It got me to thinking about behaviors at home versus behavior at school. I know that boys usually play more aggressively and more physically than girls. My own son has loved to wrestle and rough-house since he was very young, though now he's almost as big as I am and needs reminders to play gentle with Mommie. I watch the boys on the playground play tag, football, capture-the-flag and marvel at the sheer physical stamina they display. Yet, hitting and other physical demonstrations are not acceptable either in my home or in my Montessori classroom and playground.
Peaceful Solutions to Bullying in the Montessori Classroom
Every school I've taught at has had a "Stop!" rule. If someone is doing something to you that you do not like, all you need to do is say "Stop" and the other person is required to stop whatever it is, no questions asked. If the behavior continues, the child is then to come tell a teacher. We tell the children that this is not tattling, but it's to make the teacher aware of the situation so he or she can intervene on their behalf.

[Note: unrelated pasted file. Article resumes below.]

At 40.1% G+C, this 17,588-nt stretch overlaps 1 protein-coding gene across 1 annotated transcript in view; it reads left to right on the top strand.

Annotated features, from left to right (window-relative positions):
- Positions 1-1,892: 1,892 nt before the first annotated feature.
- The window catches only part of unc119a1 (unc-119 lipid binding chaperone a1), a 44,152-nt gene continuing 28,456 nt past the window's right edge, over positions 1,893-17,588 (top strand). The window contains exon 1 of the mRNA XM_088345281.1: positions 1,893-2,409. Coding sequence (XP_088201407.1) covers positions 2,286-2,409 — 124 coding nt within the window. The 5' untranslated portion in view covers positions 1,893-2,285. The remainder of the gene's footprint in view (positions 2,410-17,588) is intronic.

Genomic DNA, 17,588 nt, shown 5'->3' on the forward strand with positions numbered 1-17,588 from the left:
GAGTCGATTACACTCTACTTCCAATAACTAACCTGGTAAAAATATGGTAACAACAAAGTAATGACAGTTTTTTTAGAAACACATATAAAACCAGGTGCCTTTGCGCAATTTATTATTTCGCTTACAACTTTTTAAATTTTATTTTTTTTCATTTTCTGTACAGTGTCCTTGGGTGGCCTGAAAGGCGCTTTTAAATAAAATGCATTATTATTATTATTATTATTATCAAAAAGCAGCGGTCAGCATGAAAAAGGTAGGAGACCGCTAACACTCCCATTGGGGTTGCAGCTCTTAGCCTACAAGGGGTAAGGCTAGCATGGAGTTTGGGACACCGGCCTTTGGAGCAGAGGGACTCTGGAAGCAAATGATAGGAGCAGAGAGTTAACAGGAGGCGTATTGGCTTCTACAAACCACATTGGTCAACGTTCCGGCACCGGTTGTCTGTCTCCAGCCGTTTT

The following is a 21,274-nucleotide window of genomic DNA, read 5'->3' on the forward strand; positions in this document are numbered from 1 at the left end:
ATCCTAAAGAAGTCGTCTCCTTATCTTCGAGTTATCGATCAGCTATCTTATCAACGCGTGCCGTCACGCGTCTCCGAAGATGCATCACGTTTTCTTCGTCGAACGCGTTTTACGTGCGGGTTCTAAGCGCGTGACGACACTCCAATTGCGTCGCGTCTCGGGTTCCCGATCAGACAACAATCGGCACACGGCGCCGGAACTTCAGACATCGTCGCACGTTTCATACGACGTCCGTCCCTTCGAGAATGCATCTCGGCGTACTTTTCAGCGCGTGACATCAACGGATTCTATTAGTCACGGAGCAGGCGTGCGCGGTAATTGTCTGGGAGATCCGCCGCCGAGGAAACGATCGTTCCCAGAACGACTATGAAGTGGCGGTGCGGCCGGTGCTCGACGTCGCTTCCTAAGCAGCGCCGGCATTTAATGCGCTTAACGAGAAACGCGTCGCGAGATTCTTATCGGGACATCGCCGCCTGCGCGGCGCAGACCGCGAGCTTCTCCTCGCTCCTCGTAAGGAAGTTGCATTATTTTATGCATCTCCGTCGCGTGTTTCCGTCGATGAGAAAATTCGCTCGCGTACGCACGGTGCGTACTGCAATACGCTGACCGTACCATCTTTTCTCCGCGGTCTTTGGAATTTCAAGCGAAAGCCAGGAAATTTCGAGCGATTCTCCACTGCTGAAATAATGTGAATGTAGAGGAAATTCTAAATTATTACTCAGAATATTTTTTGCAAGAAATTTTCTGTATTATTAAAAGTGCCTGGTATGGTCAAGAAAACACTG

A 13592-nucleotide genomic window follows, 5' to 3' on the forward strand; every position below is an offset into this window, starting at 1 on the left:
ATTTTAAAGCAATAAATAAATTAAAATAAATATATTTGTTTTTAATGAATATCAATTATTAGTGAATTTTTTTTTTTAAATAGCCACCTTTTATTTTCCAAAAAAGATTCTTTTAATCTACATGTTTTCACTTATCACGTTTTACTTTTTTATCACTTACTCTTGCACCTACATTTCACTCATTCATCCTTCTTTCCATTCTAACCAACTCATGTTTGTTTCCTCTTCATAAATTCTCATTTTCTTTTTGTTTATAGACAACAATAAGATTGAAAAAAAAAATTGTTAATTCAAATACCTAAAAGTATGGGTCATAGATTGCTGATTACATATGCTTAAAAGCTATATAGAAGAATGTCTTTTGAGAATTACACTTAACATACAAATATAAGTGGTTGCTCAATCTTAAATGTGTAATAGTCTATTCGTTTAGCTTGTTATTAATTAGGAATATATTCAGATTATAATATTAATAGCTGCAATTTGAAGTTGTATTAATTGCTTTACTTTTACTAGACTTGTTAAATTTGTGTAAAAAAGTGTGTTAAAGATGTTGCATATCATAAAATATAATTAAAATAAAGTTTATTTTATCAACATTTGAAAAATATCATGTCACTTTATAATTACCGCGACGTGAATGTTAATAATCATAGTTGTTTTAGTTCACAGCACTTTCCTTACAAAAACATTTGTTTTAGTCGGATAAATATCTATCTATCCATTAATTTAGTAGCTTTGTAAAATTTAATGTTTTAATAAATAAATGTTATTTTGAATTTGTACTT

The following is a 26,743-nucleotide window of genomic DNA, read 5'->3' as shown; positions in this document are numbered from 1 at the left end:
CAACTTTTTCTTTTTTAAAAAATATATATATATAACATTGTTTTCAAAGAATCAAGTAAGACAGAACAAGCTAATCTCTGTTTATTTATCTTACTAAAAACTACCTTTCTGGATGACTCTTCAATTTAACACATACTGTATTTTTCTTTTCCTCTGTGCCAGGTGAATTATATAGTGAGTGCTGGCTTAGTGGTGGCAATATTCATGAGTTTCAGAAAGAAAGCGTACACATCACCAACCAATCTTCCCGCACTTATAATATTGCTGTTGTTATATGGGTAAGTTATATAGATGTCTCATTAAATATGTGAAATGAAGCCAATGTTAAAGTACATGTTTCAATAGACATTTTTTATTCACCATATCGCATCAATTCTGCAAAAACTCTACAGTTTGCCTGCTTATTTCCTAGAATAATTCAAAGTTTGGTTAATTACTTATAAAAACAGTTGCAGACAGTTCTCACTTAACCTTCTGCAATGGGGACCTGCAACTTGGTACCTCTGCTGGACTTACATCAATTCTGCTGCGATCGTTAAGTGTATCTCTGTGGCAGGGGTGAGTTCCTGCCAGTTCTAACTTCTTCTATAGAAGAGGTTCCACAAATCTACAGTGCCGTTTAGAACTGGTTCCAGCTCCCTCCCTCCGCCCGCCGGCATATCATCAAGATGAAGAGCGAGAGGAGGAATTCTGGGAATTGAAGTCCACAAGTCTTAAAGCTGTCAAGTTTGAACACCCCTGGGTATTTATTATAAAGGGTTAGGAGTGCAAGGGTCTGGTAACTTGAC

Getting a child (or even an adult) to understand that we don't hit (or hit back) can be difficult if they've been taught at home that it's acceptable. We need to explain to them that hitting doesn't work.
- Hitting often doesn't make the problem go away, and in fact, can make it worse.
- Violence only leads to more violence.
- The person hitting back is usually the one who gets caught, not the person that hit first.
- Hitting, even in jest, can cause serious, albeit, unintended injuries.
- Remember the Stop! Rule.
- Find an adult and ask for help.
- Use the peacemaking words and techniques that have been practiced at school (and at home).
- Tell the person you are going to walk away.
- If the situation requires you to defend yourself physically, give a verbal warning "I don't want to fight you, but if you keep pushing me, I will."
- Visit the Peace First website for more information and ideas.
- NAMC's Lower Elementary curriculum manual: Five Great Lessons Cosmic Education & Peace, discusses peace in detail, including conflict resolution.
As much as possible, NAMC’s web blog reflects the Montessori curriculum as provided in its teacher training programs. We realize and respect that Montessori schools are unique and may vary their schedules and offerings in accordance with the needs of their individual communities. We hope that our readers will find our articles useful and inspiring as a contribution to the global Montessori community. © the North American Montessori Center - originally posted in its entirety at Montessori Teacher Training on Friday, March 7, 2008.